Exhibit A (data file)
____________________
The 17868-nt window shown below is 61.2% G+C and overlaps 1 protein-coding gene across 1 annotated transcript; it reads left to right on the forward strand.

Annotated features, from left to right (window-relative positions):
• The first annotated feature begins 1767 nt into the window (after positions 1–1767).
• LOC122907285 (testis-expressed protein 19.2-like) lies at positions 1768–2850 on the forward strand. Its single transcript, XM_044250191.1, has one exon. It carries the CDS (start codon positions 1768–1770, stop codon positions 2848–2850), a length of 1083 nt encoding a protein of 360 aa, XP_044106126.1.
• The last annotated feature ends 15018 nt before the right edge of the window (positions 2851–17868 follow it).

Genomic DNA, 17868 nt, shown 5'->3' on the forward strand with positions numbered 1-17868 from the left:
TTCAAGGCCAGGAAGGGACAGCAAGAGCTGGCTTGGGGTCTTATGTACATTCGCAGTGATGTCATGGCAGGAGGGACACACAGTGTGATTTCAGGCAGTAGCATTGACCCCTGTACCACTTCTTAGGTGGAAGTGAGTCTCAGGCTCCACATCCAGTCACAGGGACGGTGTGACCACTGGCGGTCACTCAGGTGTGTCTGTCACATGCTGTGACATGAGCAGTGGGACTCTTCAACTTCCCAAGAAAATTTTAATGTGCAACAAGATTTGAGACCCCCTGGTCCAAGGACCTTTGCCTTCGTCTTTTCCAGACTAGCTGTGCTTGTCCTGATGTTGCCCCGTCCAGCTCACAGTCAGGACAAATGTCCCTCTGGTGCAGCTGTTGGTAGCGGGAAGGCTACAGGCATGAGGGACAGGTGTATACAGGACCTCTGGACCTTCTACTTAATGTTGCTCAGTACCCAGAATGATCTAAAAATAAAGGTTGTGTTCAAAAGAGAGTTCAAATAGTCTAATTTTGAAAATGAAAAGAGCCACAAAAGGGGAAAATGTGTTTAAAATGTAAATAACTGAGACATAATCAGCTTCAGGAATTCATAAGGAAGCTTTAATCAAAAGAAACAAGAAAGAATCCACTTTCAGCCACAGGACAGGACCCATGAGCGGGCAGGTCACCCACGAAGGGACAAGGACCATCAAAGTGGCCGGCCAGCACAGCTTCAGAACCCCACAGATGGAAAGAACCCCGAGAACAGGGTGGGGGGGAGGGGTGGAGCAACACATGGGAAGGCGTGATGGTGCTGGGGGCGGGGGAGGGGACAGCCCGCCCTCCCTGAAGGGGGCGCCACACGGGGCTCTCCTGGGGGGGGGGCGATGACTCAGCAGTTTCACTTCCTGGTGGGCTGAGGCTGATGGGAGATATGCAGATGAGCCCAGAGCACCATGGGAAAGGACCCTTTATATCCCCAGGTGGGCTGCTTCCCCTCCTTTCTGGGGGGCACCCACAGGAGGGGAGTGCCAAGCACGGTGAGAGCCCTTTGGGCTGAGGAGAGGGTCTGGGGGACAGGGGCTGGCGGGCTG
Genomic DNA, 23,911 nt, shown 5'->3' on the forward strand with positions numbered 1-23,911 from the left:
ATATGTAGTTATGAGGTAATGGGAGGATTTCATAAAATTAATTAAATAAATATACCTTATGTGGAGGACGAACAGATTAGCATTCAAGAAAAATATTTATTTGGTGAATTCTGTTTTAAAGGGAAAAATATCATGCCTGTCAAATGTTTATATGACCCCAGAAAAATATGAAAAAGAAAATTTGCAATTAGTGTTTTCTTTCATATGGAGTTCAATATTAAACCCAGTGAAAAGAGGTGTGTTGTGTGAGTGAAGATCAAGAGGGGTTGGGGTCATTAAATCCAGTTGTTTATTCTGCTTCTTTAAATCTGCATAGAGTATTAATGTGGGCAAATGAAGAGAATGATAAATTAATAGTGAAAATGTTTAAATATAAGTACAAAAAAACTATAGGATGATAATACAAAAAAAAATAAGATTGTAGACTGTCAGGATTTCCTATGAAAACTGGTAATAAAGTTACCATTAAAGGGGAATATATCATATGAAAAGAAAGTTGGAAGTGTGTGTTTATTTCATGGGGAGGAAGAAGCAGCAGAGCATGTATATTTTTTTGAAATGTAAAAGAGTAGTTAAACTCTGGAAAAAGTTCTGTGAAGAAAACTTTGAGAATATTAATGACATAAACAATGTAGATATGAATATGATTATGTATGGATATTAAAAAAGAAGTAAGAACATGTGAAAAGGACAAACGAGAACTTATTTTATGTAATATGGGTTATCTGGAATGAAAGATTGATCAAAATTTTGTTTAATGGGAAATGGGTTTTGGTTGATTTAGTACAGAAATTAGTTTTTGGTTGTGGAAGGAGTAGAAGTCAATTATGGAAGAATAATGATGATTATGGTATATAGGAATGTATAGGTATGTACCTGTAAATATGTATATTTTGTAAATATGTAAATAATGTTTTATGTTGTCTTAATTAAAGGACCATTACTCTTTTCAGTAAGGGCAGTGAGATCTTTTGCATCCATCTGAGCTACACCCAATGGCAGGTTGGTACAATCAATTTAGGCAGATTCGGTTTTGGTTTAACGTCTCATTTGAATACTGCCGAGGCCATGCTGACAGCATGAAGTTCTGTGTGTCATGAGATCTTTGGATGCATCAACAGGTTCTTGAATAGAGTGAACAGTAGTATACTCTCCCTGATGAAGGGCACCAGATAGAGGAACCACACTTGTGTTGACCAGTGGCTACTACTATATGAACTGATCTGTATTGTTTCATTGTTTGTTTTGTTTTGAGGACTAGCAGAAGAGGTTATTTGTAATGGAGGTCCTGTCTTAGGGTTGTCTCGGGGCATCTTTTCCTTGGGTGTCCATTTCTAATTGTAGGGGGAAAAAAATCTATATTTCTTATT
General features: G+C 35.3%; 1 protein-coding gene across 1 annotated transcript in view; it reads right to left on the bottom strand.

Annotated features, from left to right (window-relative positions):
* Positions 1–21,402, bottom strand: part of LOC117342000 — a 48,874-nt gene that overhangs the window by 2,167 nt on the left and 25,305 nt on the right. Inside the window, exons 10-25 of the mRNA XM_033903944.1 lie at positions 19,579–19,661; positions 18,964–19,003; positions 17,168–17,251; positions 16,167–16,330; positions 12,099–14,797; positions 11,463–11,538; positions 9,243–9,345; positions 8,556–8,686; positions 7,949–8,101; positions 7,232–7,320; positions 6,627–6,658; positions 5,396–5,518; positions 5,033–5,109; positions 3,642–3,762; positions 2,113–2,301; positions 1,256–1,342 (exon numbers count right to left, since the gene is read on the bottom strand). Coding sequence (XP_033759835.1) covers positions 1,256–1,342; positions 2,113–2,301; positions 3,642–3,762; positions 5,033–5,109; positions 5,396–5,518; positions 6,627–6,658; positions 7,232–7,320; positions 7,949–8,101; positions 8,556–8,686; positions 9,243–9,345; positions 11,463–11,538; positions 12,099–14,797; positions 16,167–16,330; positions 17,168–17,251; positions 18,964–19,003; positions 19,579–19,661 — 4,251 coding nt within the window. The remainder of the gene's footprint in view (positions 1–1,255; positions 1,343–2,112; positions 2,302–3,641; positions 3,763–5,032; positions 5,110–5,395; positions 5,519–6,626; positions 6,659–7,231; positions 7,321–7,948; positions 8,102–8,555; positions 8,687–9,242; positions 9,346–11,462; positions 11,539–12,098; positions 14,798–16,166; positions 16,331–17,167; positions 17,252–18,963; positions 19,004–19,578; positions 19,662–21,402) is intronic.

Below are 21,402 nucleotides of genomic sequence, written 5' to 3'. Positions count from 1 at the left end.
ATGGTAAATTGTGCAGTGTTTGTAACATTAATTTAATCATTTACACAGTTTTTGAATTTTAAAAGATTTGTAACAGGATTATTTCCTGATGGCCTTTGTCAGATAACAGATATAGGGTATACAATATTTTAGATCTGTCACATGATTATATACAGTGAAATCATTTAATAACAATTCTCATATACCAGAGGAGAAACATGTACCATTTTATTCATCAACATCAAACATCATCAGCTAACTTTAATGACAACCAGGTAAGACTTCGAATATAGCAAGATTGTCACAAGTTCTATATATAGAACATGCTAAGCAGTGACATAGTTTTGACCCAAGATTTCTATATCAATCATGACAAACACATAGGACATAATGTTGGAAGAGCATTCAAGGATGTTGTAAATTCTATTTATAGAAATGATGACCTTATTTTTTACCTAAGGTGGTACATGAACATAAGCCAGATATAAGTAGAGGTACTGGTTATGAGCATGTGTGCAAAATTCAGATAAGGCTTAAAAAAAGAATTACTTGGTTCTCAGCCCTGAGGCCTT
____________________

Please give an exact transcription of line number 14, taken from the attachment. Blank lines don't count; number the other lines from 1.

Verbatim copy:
ATGGTAAATTGTGCAGTGTTTGTAACATTAATTTAATCATTTACACAGTTTTTGAATTTTAAAAGATTTGTAACAGGATTATTTCCTGATGGCCTTTGTCAGATAACAGATATAGGGTATACAATATTTTAGATCTGTCACATGATTATATACAGTGAAATCATTTAATAACAATTCTCATATACCAGAGGAGAAACATGTACCATTTTATTCATCAACATCAAACATCATCAGCTAACTTTAATGACAACCAGGTAAGACTTCGAATATAGCAAGATTGTCACAAGTTCTATATATAGAACATGCTAAGCAGTGACATAGTTTTGACCCAAGATTTCTATATCAATCATGACAAACACATAGGACATAATGTTGGAAGAGCATTCAAGGATGTTGTAAATTCTATTTATAGAAATGATGACCTTATTTTTTACCTAAGGTGGTACATGAACATAAGCCAGATATAAGTAGAGGTACTGGTTATGAGCATGTGTGCAAAATTCAGATAAGGCTTAAAAAAAGAATTACTTGGTTCTCAGCCCTGAGGCCTT